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Morris 1969 Indy history

The new #29 1969 Morris at the Indianapolis 500 in May that year. Licenced by The Henry Ford under Creative Commons licence Attribution-NonCommercial-NoDerivs 2.0 Generic. Original image has been cropped.

The new #29 1969 Morris at the Indianapolis 500 in May that year. Licenced by The Henry Ford under Creative Commons licence Attribution-NonCommercial-NoDerivs 2.0 Generic. Original image has been cropped.

The 1969 Morris was built by the now freelance George Morris for the MVS team. It used a chassis based on his experience with the Mongoose copy that he had built for Vel's Parnelli in 1968, but with new wedge bodywork fabricated by Junior Dreyer.

George Morris had been chief mechanic on Vel Miletich's new team for 1967, and then on the team that Miletich formed with Parnelli Jones' in 1968, when Morris built the 1968 Morris, but for 1969 Parnelli and Miletich bought up the former Al Retzloff team, consisting of a pair of Lola T150s, lead driver Al Unser, and chief mechanic George Bignotti. Morris was out in the cold, and he set to work over the winter building a new spaceframe car, along the same lines as Laycock's 1967 Mongoose, but using a new wedge body that was based in principle on the groundbreaking 1968 Lotus 56. Junior Dreyer, also based in Indianapolis, created the bodywork and had some advice from an aerodynamicist at Ford about whether a aerofoil could be used at the rear. Rear wings were not allowed by USAC at that point, but some imaginatively-shaped engine covers would appear over the next couple of years. Although Morris said he was working on two cars, only one appeared and that was sold to MVS, the long-standing Indy team owned by Stan Malless, Bob Voigt and Dick Sommers, which in 1968 had run a car built by their chief crew Dick Cecil. Cecil took on Morris's car, which was run as the MVS #29 entry, but also built a copy of it, which served as the team's backup #19. The histories here assume the Morris was always the #29 and the Cecil always the #19, the impression given by MVS team owner Dick Sommers' book 'Eddie Called Me Boss'. The two cars were run through 1969, 1970 and 1971, before MVS acquired a pair of Coyotes for the 1972 season.

After delivering his new creation to MVS, George Morris went to work alongside Jack Beckley at Lindsey Hopkins' team at the Indy 500 in 1969. He soon found a new job with the George Walther team, and built new Morris "Marauders" for them for 1970 and 1971, and was still with the team in 1972 when they bought a Bignotti Colt instead. He went to work with Jim Hurtubise in 1973, when he modified Herk's Lola T150 extensively without actually making it any quicker, and was then chief mechanic for Eldon Rasmussen in 1974 and 1975 when Rasmussen was trying to turn the 1972 Atlanta into a competitive car.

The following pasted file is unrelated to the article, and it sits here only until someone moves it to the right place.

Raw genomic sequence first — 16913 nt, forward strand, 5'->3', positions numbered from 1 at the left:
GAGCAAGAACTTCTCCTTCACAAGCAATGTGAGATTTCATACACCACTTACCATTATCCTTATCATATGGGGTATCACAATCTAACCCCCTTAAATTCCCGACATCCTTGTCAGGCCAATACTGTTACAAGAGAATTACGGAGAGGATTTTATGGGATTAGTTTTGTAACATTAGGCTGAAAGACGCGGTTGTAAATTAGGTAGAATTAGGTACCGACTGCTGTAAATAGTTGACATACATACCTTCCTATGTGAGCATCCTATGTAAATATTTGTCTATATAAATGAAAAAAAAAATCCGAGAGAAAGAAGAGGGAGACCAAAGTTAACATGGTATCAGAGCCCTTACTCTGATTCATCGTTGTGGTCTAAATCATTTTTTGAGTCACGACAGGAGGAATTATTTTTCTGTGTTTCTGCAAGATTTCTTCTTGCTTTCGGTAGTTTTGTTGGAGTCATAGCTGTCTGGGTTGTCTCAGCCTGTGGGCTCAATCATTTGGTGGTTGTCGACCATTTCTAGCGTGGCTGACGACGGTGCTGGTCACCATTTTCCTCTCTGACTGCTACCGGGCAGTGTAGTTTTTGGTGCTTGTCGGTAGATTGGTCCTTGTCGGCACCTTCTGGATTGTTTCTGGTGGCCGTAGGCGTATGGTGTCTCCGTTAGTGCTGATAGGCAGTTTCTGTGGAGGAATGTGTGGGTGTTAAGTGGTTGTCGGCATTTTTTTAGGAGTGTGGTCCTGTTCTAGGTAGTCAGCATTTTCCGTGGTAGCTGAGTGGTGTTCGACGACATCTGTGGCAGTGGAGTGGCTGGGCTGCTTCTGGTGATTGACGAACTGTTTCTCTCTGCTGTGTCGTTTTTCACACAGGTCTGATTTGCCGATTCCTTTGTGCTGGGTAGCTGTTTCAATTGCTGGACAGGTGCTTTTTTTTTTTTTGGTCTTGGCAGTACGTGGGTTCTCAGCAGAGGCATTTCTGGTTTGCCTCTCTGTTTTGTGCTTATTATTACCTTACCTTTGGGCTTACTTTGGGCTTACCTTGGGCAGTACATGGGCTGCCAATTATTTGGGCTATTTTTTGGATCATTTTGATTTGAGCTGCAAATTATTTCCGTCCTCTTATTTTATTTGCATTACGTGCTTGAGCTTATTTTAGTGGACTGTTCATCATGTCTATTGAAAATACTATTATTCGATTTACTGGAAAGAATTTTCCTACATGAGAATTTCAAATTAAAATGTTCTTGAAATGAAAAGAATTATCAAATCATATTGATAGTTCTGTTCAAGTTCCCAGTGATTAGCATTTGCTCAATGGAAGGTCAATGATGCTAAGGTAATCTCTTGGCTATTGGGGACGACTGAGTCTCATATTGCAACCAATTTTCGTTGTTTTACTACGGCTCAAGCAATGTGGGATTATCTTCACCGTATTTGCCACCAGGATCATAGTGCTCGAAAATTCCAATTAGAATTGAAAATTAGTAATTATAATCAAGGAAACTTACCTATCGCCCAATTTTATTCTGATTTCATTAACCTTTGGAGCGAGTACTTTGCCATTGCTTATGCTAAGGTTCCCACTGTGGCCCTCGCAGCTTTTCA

Chassis
History
Current owner
Morris 69
'the 1969
MVS car'
The new #29 1969 Morris at the Indianapolis 500 in May that year. Licenced by The Henry Ford under Creative Commons licence Attribution-NonCommercial-NoDerivs 2.0 Generic. Original image has been cropped.

The new #29 1969 Morris at the Indianapolis 500 in May that year. Licenced by The Henry Ford under Creative Commons licence Attribution-NonCommercial-NoDerivs 2.0 Generic. Original image has been cropped.

New to the MVS team, fitted with a Ford turbo engine and entered at the 1969 Indy 500 for Arnie Knepper to drive as the #29 MVS Special. The new car went very well during the practice month and Knepper qualified comfortably, but crashed out of the race. After four more races in the Morris-Ford, Knepper was replaced by Sam Sessions, who finished fourth at Trenton in September. The Morris was largely a backup in 1970, but was raced regularly during 1971, by Jim Malloy early in the season and by Bill Puterbaugh later on. Subsequent history unknown.

Driven by: Arnie Knepper, Sammy Sessions, Ronnie Bucknum, Jim Malloy and Bill Puterbaugh. First race: Indianapolis Motor Speedway (R3), 30 May 1969. Total of 13 recorded races.

Unknown

Acknowledgements

Much of the information on this car has been gleaned from period newspaper reports, and a little from Dick Sommers' book 'Eddie Called Me Boss'. Information on the Morris cars is remarkably sketchy, and many thanks to Gerry Measures for background information.

These histories last updated on .